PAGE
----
Average earnings of top company executives are almost 100 times more than a typical employee, research by Incomes Data Services (IDS) suggest.
Ten years ago, the pay differential was 39 times that of the average worker.
Last year, FTSE 100 chief executives saw their pay rise, on average, 43% to £2.9m – just £730,000 of which was made up by salary. The rest is made up of bonuses, share options and added perks.
Sir Martin Sorrell, head of advertising firm WPP, is the highest paid, earning £17.1m in total remuneration in the year to July, according to the Directors’ Pay Report.
Earnings of FTSE 100 chief executives had leapt up by 102.2% since 2000, while the average employee had seen their pay increase by 28.6% during that period, the report found.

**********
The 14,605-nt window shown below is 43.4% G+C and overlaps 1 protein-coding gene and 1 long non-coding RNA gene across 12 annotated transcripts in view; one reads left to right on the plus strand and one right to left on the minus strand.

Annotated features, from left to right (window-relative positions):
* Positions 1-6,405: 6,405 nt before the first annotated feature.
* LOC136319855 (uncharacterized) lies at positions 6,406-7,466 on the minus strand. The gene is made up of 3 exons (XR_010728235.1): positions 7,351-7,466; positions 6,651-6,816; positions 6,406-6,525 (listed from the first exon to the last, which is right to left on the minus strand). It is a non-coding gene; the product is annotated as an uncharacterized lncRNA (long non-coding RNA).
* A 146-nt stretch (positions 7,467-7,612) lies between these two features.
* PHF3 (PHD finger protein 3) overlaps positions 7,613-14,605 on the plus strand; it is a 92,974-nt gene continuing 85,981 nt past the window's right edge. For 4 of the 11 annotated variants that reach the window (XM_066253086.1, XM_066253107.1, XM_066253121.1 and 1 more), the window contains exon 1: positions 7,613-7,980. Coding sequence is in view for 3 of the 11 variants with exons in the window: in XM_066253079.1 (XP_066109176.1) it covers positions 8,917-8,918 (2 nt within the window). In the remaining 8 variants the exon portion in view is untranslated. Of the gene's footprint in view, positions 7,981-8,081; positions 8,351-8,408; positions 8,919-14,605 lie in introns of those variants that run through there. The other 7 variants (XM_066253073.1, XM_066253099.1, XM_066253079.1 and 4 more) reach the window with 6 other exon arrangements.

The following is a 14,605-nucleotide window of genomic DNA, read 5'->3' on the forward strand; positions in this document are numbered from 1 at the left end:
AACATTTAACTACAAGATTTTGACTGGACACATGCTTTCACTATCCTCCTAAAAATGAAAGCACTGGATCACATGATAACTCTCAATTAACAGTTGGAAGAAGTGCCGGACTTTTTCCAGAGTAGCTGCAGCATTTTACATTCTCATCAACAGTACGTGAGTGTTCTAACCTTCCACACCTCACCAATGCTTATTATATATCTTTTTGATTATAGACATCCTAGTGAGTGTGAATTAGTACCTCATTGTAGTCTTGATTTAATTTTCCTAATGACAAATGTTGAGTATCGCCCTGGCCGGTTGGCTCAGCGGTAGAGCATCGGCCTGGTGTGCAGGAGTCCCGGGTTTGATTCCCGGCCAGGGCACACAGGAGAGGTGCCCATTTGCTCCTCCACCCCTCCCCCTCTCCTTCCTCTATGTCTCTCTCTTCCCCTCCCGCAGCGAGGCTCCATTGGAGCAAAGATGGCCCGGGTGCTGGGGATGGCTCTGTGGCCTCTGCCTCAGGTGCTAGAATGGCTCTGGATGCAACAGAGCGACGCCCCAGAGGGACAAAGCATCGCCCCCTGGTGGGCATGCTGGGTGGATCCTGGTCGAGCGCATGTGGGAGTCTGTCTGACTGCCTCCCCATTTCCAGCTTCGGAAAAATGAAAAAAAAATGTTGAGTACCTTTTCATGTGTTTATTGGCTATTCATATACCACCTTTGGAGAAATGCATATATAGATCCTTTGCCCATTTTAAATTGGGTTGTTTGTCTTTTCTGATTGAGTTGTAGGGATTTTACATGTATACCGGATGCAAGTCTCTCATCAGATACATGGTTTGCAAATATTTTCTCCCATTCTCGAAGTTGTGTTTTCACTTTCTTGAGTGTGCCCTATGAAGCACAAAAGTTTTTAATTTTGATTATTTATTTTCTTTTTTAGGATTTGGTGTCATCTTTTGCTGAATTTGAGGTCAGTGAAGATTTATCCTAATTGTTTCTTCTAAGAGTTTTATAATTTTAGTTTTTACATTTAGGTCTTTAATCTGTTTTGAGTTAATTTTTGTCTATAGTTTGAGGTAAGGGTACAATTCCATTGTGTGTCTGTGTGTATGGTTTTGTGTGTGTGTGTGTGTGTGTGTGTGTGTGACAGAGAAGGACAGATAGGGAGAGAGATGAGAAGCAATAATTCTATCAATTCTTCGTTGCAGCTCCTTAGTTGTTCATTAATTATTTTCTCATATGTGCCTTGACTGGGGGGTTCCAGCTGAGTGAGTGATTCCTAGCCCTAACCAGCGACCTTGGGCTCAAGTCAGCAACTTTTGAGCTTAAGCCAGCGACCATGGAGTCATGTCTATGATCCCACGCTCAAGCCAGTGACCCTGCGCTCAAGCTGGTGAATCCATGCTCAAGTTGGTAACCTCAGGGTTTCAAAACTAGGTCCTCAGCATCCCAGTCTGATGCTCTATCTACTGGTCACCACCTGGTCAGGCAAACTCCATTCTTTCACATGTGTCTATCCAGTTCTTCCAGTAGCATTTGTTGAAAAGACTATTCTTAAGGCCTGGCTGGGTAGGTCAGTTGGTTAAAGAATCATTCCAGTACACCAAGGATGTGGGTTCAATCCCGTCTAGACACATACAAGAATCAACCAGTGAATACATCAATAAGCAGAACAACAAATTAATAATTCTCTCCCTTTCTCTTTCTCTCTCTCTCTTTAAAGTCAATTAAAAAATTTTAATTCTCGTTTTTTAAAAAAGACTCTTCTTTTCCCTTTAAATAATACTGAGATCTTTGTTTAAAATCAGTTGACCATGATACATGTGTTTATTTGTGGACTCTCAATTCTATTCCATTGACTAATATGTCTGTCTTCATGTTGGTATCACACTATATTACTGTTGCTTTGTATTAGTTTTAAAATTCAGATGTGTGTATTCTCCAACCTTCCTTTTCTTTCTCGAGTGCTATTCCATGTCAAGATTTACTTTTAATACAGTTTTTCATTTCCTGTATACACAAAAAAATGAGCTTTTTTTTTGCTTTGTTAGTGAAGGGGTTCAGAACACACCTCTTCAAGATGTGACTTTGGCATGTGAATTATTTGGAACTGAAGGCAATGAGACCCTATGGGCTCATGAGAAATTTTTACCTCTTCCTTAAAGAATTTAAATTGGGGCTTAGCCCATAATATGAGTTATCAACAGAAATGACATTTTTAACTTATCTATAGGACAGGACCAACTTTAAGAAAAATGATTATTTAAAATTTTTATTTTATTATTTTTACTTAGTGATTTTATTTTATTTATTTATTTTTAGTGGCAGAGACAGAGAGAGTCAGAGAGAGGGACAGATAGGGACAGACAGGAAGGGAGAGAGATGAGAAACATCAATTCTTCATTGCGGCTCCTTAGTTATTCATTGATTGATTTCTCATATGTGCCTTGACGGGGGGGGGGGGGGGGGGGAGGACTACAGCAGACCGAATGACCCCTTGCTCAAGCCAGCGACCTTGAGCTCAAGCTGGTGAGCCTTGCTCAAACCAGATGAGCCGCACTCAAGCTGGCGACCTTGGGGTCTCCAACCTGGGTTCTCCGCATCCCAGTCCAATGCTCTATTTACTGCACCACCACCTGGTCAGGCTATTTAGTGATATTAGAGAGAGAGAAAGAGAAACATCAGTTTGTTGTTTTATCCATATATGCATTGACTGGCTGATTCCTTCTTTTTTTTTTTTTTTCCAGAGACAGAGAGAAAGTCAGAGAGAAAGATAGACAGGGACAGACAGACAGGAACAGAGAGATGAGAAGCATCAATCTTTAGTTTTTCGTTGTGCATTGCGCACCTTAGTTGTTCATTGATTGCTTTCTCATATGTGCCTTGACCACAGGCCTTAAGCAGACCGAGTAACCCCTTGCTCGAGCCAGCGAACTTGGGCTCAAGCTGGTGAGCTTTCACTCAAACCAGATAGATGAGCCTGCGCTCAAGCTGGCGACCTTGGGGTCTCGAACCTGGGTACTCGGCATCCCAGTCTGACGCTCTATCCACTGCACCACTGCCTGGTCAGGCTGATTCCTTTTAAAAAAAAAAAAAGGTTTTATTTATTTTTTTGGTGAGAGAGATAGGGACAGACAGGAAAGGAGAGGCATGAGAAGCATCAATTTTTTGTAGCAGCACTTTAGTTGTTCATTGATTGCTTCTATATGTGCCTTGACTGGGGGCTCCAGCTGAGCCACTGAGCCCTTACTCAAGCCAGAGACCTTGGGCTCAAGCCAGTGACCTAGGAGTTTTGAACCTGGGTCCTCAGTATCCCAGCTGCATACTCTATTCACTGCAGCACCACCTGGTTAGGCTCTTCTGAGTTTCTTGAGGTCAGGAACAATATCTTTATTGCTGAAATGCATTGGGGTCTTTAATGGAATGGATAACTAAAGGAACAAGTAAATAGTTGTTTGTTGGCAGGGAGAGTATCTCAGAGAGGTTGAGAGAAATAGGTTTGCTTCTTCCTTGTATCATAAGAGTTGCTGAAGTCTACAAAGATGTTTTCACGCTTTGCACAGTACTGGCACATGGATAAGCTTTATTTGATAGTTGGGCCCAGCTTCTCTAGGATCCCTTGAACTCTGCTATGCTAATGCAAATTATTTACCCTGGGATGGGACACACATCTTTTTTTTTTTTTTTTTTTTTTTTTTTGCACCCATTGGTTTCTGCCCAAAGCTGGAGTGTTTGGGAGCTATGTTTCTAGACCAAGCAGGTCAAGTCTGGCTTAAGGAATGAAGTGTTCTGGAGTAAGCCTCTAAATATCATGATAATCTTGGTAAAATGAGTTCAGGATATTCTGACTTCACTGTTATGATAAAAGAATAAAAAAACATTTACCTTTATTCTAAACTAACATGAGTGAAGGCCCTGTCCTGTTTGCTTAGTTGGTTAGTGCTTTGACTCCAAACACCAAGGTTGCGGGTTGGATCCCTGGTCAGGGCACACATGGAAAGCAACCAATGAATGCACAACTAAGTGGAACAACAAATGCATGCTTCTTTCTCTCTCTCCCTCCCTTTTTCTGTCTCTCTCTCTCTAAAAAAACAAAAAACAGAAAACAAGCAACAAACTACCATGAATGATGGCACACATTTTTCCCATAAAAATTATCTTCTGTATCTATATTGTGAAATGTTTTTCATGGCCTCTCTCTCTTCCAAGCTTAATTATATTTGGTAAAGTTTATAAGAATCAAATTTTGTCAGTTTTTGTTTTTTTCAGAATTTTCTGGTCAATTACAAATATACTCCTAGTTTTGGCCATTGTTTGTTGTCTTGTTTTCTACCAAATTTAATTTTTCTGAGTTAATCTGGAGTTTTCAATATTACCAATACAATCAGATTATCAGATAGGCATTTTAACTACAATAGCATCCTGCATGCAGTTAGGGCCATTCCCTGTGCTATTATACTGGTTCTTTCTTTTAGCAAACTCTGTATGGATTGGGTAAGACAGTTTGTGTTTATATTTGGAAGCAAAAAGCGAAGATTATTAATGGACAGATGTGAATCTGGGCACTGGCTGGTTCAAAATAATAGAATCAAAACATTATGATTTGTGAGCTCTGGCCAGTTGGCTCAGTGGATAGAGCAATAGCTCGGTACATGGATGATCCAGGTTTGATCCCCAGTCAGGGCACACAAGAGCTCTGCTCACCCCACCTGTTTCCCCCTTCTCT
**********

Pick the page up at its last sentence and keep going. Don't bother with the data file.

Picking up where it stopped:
Brendan Barber, TUC general secretary, said the huge rise in executive pay was “more about greed than performance”.
“The stratospheric levels of directors’ pay compared to average wages mean that executives now live in a class apart, even from employees in their own companies,” he said. “It is not just socially divisive, but bad for the economy.”